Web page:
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About the author
Grab your copy @
About the author
Let us get to know author Sunanda Chatterjee today. She’s on my blog, answering questions about her writing and her book, Sins of the Father.
When did you decide to become a writer?
I have been writing stories from a young age. In fact, I recently discovered a story I had begun to write in my diary as a fifth-grader and had a great laugh about it with my daughter. I wanted to write and paint. That’s all. But growing up in a small town based on the Steel Plant, everyone in my neighbourhood was an engineer or a doctor and the social and family pressure to conform was immense. So I became a doctor, joined the Indian Air Force for five years, then did my PhD (6 years) and my Pathology residency (four years). I was always busy with academics and work, and only when I started working as a pathologist did I decide it was time to take the plunge, so to speak. My first novel took me ten years from start to publication, with many hurdles along the way. Since then I’ve published 3-4 books a year and hope to keep going despite my full-time job.
Which is your favourite genre to read?
My favourite genres to read are women’s fiction and thrillers. Romance is not my favourite genre to read, but I do read a lot so I know the tropes. I think switching up genres as well as indie and traditionally published books keep me interested at all times. When I’m not in a mood to read my usual genres, I read short stories or non-fiction. I recently read a book called ‘Economics for Dummies’ and enjoyed it a lot. Sometimes I pick up a book my daughter’s High School English class is studying. I also read a lot about writing itself. My nightstand is full of books about creative writing. When I’m tired of it all, I re-read Harry Potters. Yes, I’m a Potter fan through and through.
Do you believe authors should read extensively? Why?
I am biased on this topic because I believe everyone should read extensively. Simply put, whether you’re reading fiction or non-fiction, it opens your mind. This applies to authors in particular. There are so many benefits that I cannot begin to list them. You learn new vocabulary, syntax, grammar, literary devices, tropes, effective use of voice, points of view, locales, local lingo and traditions and cultures. In fact, not only should authors read in their own genre, they should read in other related or unrelated genres to constantly expand their boundaries. That’s how niche and subgenres take root.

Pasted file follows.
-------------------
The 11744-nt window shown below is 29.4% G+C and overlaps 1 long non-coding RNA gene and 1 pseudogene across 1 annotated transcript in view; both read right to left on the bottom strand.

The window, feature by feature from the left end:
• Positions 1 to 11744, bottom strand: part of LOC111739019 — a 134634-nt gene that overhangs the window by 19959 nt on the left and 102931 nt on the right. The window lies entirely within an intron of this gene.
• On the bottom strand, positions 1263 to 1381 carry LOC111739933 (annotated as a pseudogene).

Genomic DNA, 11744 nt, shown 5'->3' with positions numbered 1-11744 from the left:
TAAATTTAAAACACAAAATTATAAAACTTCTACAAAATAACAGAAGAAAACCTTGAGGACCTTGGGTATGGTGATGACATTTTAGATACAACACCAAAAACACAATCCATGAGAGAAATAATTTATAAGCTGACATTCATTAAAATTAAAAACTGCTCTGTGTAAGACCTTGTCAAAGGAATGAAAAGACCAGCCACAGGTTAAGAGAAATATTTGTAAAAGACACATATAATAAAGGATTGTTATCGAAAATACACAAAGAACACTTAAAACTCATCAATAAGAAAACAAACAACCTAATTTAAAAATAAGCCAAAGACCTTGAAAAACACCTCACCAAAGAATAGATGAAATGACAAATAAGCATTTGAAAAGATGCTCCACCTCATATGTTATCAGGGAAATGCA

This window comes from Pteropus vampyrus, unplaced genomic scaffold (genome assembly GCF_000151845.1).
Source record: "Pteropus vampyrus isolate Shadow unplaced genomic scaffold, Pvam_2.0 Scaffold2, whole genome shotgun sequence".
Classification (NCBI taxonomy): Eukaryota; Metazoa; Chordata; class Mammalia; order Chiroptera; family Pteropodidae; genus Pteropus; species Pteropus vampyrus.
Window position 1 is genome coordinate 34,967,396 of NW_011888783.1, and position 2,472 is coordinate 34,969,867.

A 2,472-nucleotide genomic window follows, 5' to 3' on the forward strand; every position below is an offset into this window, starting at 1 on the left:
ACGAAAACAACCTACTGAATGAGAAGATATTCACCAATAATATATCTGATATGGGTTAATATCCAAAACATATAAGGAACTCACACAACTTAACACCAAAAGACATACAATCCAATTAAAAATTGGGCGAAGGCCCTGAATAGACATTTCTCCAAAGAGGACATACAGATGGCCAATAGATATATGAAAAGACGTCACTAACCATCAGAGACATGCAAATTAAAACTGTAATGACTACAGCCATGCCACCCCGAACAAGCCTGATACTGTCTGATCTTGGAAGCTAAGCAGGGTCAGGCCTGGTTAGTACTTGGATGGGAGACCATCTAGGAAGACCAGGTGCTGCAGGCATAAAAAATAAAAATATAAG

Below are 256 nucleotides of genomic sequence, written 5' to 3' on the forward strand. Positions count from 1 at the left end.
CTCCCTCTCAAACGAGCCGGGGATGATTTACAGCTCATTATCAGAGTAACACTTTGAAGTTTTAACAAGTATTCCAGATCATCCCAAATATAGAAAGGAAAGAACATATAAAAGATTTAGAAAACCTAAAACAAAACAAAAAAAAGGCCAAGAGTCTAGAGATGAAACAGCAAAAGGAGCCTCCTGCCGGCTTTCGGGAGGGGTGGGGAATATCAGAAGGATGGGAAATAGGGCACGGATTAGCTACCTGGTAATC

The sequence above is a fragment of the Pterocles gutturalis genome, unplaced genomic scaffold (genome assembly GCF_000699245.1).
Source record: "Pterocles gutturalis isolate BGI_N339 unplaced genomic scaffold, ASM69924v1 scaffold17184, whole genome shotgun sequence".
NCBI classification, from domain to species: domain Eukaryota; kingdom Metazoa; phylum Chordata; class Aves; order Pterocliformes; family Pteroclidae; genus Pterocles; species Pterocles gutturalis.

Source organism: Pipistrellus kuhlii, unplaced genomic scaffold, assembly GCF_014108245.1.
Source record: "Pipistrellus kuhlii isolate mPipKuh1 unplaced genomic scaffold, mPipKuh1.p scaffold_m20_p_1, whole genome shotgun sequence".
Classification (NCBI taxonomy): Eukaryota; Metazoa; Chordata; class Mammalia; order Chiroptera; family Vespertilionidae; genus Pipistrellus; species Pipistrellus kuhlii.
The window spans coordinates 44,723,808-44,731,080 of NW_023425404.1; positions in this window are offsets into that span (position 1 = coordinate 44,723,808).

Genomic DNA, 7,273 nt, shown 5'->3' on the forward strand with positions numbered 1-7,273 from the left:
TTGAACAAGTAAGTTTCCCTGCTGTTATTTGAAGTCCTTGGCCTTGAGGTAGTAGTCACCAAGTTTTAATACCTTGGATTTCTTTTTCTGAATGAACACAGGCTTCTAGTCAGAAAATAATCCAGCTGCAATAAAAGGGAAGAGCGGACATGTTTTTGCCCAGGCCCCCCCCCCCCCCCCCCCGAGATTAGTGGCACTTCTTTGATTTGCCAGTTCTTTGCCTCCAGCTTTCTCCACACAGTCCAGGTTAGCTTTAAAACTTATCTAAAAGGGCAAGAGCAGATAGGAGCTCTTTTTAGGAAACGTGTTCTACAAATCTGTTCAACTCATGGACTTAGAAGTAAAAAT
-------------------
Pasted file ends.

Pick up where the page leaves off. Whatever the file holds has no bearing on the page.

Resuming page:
Tell us something about your book? Any forthcoming book releases?
Wellington Estates is my first series. I expect there to be five books in the series, each being a stand-alone saga. All the stories are based on characters with connections to an exclusive community in the foothills of San Gabriel mountains in Southern California. They are privileged and wealthy, and of course, they fall in love with people who are deemed unacceptable in their social circles, for money, race or profession. Each family has secrets, vices, and pasts that prevent the members from leading fulfilling lives.
These stories are not straight-out romance, although the romantic element is strong in each novel and it drives the story. But other characters also get the spotlight and parts of the stories are told from the parents’ or friends’ point of view. I like to call this genre as romantic saga, bridging romance and women’s fiction.
Book 1, Sins of the Father deals with Harrison, a cop, who is the ex-heir of a Wellington Estate. He falls in love with Laura, a budding therapist and the daughter of a thief. Unacceptable all around. Laura’s friendship with Juhi is highlighted in this book.
Book 2, Old Money deals with Connor, who shuns his Wellington Estates wealth to become a photographer. He falls in love with fashion designer Juhi who comes from a middle-class family with ties to his own and with secrets that prevent them from being together. Connor’s sister Danielle is introduced here.
My upcoming release is book 3, The Trouble with Love. This is the story of Danielle who has grown up without want and falls in love with a poor athlete. But instead of her family rejecting him, it turns out that he rejects her for lack of purpose and direction. Danielle travels to India to find purpose. Danielle’s friend Lily is introduced in this book.
I am writing Book 4, The Wish to Belong, will highlight Lily’s story with Arjun, the heir to a vineyard estate.
Next will be Book 5 (as yet unnamed) will be about Arjun’s sister, who is married to an Indian Air Force Officer but circumstances lead her to Wellington Estates where she finds love again.
Thank you, Sunanda. It was great having you here and getting to know about all your books. Wish you success with Sins of the Father and more.